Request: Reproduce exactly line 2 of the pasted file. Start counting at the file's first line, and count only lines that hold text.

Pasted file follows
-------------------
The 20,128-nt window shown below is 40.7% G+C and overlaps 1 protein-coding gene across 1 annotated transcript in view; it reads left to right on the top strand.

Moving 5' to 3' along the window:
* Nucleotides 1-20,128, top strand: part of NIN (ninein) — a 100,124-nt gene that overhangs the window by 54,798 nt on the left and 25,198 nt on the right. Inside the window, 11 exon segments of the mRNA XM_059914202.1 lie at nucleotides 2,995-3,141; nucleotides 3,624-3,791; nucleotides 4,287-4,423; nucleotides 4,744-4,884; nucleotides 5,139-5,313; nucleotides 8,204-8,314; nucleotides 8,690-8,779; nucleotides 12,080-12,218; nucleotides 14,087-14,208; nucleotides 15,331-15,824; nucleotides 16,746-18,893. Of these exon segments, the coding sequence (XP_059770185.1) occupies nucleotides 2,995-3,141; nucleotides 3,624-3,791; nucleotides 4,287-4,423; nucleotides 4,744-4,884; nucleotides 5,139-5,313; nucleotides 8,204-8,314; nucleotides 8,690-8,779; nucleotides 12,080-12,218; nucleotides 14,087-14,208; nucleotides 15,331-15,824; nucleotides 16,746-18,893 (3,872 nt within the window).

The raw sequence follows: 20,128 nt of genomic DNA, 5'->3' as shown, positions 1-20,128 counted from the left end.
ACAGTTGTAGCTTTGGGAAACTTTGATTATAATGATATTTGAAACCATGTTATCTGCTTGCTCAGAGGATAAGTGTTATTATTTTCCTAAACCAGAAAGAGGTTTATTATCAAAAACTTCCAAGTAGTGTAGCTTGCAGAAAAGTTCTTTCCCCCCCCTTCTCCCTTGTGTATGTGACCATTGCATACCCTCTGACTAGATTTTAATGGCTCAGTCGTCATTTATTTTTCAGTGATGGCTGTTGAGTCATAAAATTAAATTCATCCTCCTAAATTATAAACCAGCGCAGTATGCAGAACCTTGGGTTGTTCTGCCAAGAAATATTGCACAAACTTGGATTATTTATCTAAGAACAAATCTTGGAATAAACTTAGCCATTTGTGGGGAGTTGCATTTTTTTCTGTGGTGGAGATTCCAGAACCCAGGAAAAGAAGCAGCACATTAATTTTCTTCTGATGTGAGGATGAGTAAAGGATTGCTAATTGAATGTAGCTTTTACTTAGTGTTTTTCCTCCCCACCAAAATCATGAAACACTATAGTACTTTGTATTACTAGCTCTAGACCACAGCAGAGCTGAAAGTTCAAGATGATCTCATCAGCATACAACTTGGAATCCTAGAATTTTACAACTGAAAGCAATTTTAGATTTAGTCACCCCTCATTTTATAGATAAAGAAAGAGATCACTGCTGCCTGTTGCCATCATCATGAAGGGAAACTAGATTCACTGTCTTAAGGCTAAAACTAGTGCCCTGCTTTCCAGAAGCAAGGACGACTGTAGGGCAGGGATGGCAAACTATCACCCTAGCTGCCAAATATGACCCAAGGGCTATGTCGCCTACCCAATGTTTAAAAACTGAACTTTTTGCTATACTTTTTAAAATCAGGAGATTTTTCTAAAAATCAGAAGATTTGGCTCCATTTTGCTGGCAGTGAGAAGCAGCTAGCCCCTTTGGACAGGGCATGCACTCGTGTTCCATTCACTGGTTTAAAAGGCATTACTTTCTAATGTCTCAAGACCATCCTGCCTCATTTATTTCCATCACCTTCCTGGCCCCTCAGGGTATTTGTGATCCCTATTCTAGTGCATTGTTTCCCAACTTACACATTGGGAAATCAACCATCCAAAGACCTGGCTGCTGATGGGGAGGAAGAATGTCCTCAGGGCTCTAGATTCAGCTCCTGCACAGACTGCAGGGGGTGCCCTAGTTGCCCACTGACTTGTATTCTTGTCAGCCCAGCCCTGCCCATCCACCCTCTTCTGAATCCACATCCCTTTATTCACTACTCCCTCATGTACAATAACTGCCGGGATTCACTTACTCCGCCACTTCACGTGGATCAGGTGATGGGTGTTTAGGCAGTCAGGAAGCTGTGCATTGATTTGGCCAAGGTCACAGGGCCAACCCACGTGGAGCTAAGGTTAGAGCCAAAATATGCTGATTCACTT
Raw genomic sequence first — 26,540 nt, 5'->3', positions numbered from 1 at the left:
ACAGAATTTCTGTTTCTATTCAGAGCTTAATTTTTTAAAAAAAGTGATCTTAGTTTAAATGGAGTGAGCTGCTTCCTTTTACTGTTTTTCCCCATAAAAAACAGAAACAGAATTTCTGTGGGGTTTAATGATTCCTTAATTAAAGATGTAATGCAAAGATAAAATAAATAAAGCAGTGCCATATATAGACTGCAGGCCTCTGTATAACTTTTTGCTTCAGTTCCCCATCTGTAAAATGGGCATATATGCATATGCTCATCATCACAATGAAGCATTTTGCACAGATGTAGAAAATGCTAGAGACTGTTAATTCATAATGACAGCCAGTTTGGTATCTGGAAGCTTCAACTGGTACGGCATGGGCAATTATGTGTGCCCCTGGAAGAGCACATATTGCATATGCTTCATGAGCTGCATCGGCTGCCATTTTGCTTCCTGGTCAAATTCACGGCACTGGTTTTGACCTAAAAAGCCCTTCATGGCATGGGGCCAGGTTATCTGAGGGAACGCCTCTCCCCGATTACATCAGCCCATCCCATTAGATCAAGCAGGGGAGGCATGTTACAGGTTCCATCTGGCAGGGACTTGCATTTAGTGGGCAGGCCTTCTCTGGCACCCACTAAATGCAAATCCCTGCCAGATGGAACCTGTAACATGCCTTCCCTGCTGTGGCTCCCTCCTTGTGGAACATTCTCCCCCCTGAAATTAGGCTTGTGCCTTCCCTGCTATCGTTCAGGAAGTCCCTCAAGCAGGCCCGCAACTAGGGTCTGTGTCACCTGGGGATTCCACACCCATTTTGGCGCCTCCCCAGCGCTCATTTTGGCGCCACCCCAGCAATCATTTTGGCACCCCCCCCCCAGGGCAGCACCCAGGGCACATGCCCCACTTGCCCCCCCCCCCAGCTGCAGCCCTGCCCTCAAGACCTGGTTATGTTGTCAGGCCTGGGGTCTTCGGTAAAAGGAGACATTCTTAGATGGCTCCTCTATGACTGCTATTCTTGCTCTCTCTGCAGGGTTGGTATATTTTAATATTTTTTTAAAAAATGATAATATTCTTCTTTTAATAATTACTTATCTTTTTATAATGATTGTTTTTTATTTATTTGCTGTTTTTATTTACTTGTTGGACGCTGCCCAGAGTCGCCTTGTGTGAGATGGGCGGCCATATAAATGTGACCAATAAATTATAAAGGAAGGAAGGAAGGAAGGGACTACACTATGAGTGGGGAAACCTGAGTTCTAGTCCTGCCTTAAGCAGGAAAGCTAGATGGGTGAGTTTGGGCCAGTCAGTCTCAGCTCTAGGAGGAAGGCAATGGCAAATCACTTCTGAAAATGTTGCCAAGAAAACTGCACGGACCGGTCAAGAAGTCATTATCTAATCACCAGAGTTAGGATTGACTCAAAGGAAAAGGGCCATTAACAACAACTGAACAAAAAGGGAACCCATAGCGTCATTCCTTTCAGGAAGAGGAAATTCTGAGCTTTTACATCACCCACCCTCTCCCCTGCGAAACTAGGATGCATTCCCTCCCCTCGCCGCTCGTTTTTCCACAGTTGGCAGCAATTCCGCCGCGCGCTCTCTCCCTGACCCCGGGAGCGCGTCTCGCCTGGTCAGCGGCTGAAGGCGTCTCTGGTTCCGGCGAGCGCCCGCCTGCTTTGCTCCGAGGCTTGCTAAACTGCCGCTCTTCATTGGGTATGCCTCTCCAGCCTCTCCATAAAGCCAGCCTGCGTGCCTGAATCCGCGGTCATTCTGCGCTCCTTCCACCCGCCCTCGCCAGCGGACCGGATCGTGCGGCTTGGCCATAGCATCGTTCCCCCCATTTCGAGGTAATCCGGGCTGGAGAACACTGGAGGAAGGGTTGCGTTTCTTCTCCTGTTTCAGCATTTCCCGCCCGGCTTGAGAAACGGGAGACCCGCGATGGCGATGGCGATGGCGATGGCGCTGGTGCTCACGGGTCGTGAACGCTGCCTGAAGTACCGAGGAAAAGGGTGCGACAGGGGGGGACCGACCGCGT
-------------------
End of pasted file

Moving 5' to 3' along the window: